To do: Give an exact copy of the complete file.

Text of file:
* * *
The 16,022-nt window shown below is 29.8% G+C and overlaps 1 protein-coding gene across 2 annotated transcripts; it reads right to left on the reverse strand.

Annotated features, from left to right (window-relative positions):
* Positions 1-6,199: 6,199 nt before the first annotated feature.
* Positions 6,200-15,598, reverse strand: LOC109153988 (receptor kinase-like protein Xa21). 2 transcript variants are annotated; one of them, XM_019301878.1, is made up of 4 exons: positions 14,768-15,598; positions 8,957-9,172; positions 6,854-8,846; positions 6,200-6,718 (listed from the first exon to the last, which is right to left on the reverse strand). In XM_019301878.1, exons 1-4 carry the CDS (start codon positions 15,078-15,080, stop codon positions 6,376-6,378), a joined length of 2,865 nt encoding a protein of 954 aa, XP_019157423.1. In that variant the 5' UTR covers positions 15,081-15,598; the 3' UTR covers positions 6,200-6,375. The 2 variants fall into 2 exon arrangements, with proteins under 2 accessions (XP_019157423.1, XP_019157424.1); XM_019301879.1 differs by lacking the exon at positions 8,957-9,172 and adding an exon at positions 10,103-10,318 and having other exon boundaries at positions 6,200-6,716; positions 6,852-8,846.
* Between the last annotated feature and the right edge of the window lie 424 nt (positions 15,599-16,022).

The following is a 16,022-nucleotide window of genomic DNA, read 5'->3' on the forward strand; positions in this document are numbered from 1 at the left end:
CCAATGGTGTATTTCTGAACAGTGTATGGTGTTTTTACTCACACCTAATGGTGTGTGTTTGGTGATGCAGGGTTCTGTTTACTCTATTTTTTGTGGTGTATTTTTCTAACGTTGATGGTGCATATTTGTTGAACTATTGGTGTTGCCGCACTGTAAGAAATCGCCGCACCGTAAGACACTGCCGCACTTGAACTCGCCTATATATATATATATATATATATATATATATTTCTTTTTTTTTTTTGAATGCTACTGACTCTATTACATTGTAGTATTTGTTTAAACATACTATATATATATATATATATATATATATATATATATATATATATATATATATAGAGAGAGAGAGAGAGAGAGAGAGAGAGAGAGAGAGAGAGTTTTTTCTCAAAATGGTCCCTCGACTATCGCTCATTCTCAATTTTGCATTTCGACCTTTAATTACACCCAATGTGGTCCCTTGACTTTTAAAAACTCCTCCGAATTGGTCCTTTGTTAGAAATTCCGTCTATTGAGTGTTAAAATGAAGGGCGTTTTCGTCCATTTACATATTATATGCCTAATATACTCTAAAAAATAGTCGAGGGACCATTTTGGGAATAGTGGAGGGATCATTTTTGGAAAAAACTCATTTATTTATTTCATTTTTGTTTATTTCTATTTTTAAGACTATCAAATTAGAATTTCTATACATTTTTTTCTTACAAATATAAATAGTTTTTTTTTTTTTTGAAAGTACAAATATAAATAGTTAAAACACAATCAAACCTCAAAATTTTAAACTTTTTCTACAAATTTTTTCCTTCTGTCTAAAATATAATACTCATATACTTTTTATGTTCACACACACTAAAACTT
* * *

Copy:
The 16,022-nt window shown below is 29.8% G+C and overlaps 1 protein-coding gene across 2 annotated transcripts; it reads right to left on the reverse strand.

Annotated features, from left to right (window-relative positions):
* Positions 1-6,199: 6,199 nt before the first annotated feature.
* Positions 6,200-15,598, reverse strand: LOC109153988 (receptor kinase-like protein Xa21). 2 transcript variants are annotated; one of them, XM_019301878.1, is made up of 4 exons: positions 14,768-15,598; positions 8,957-9,172; positions 6,854-8,846; positions 6,200-6,718 (listed from the first exon to the last, which is right to left on the reverse strand). In XM_019301878.1, exons 1-4 carry the CDS (start codon positions 15,078-15,080, stop codon positions 6,376-6,378), a joined length of 2,865 nt encoding a protein of 954 aa, XP_019157423.1. In that variant the 5' UTR covers positions 15,081-15,598; the 3' UTR covers positions 6,200-6,375. The 2 variants fall into 2 exon arrangements, with proteins under 2 accessions (XP_019157423.1, XP_019157424.1); XM_019301879.1 differs by lacking the exon at positions 8,957-9,172 and adding an exon at positions 10,103-10,318 and having other exon boundaries at positions 6,200-6,716; positions 6,852-8,846.
* Between the last annotated feature and the right edge of the window lie 424 nt (positions 15,599-16,022).

The following is a 16,022-nucleotide window of genomic DNA, read 5'->3' on the forward strand; positions in this document are numbered from 1 at the left end:
CCAATGGTGTATTTCTGAACAGTGTATGGTGTTTTTACTCACACCTAATGGTGTGTGTTTGGTGATGCAGGGTTCTGTTTACTCTATTTTTTGTGGTGTATTTTTCTAACGTTGATGGTGCATATTTGTTGAACTATTGGTGTTGCCGCACTGTAAGAAATCGCCGCACCGTAAGACACTGCCGCACTTGAACTCGCCTATATATATATATATATATATATATATATATTTCTTTTTTTTTTTTGAATGCTACTGACTCTATTACATTGTAGTATTTGTTTAAACATACTATATATATATATATATATATATATATATATATATATATATATATATATATAGAGAGAGAGAGAGAGAGAGAGAGAGAGAGAGAGAGAGAGTTTTTTCTCAAAATGGTCCCTCGACTATCGCTCATTCTCAATTTTGCATTTCGACCTTTAATTACACCCAATGTGGTCCCTTGACTTTTAAAAACTCCTCCGAATTGGTCCTTTGTTAGAAATTCCGTCTATTGAGTGTTAAAATGAAGGGCGTTTTCGTCCATTTACATATTATATGCCTAATATACTCTAAAAAATAGTCGAGGGACCATTTTGGGAATAGTGGAGGGATCATTTTTGGAAAAAACTCATTTATTTATTTCATTTTTGTTTATTTCTATTTTTAAGACTATCAAATTAGAATTTCTATACATTTTTTTCTTACAAATATAAATAGTTTTTTTTTTTTTTGAAAGTACAAATATAAATAGTTAAAACACAATCAAACCTCAAAATTTTAAACTTTTTCTACAAATTTTTTCCTTCTGTCTAAAATATAATACTCATATACTTTTTATGTTCACACACACTAAAACTT